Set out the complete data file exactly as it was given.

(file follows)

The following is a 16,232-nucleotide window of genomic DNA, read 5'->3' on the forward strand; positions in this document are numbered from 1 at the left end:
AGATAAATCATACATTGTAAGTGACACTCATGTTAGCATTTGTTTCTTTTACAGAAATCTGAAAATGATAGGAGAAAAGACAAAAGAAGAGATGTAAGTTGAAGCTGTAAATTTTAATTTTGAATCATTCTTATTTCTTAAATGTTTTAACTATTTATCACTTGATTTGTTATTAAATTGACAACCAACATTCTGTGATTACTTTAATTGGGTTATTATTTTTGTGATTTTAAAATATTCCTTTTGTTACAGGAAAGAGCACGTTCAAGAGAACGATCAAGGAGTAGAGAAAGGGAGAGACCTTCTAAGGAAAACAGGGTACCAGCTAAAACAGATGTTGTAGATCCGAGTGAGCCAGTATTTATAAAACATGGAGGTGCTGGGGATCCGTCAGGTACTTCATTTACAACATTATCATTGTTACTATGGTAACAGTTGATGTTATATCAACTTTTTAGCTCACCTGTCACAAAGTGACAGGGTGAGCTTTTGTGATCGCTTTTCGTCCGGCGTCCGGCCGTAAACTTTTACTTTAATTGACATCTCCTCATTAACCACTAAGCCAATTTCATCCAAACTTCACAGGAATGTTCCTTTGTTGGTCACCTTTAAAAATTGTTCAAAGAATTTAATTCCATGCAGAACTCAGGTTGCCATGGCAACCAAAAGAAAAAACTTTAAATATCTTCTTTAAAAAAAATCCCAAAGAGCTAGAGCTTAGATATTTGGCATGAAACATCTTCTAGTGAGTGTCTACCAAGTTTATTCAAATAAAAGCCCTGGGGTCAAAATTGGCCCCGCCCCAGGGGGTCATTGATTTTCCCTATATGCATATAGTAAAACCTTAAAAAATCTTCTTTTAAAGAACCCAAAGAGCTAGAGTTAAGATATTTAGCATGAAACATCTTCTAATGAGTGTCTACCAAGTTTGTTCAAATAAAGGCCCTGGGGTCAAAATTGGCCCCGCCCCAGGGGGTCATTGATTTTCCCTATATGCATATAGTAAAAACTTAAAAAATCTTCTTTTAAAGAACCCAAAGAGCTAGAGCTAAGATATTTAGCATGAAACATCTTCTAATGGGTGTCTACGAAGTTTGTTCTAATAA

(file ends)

The following is a 16,232-nucleotide window of genomic DNA, read 5'->3' on the forward strand; positions in this document are numbered from 1 at the left end:
AGATAAATCATACATTGTAAGTGACACTCATGTTAGCATTTGTTTCTTTTACAGAAATCTGAAAATGATAGGAGAAAAGACAAAAGAAGAGATGTAAGTTGAAGCTGTAAATTTTAATTTTGAATCATTCTTATTTCTTAAATGTTTTAACTATTTATCACTTGATTTGTTATTAAATTGACAACCAACATTCTGTGATTACTTTAATTGGGTTATTATTTTTGTGATTTTAAAATATTCCTTTTGTTACAGGAAAGAGCACGTTCAAGAGAACGATCAAGGAGTAGAGAAAGGGAGAGACCTTCTAAGGAAAACAGGGTACCAGCTAAAACAGATGTTGTAGATCCGAGTGAGCCAGTATTTATAAAACATGGAGGTGCTGGGGATCCGTCAGGTACTTCATTTACAACATTATCATTGTTACTATGGTAACAGTTGATGTTATATCAACTTTTTAGCTCACCTGTCACAAAGTGACAGGGTGAGCTTTTGTGATCGCTTTTCGTCCGGCGTCCGGCCGTAAACTTTTACTTTAATTGACATCTCCTCATTAACCACTAAGCCAATTTCATCCAAACTTCACAGGAATGTTCCTTTGTTGGTCACCTTTAAAAATTGTTCAAAGAATTTAATTCCATGCAGAACTCAGGTTGCCATGGCAACCAAAAGAAAAAACTTTAAATATCTTCTTTAAAAAAAATCCCAAAGAGCTAGAGCTTAGATATTTGGCATGAAACATCTTCTAGTGAGTGTCTACCAAGTTTATTCAAATAAAAGCCCTGGGGTCAAAATTGGCCCCGCCCCAGGGGGTCATTGATTTTCCCTATATGCATATAGTAAAACCTTAAAAAATCTTCTTTTAAAGAACCCAAAGAGCTAGAGTTAAGATATTTAGCATGAAACATCTTCTAATGAGTGTCTACCAAGTTTGTTCAAATAAAGGCCCTGGGGTCAAAATTGGCCCCGCCCCAGGGGGTCATTGATTTTCCCTATATGCATATAGTAAAAACTTAAAAAATCTTCTTTTAAAGAACCCAAAGAGCTAGAGCTAAGATATTTAGCATGAAACATCTTCTAATGGGTGTCTACGAAGTTTGTTCTAATAA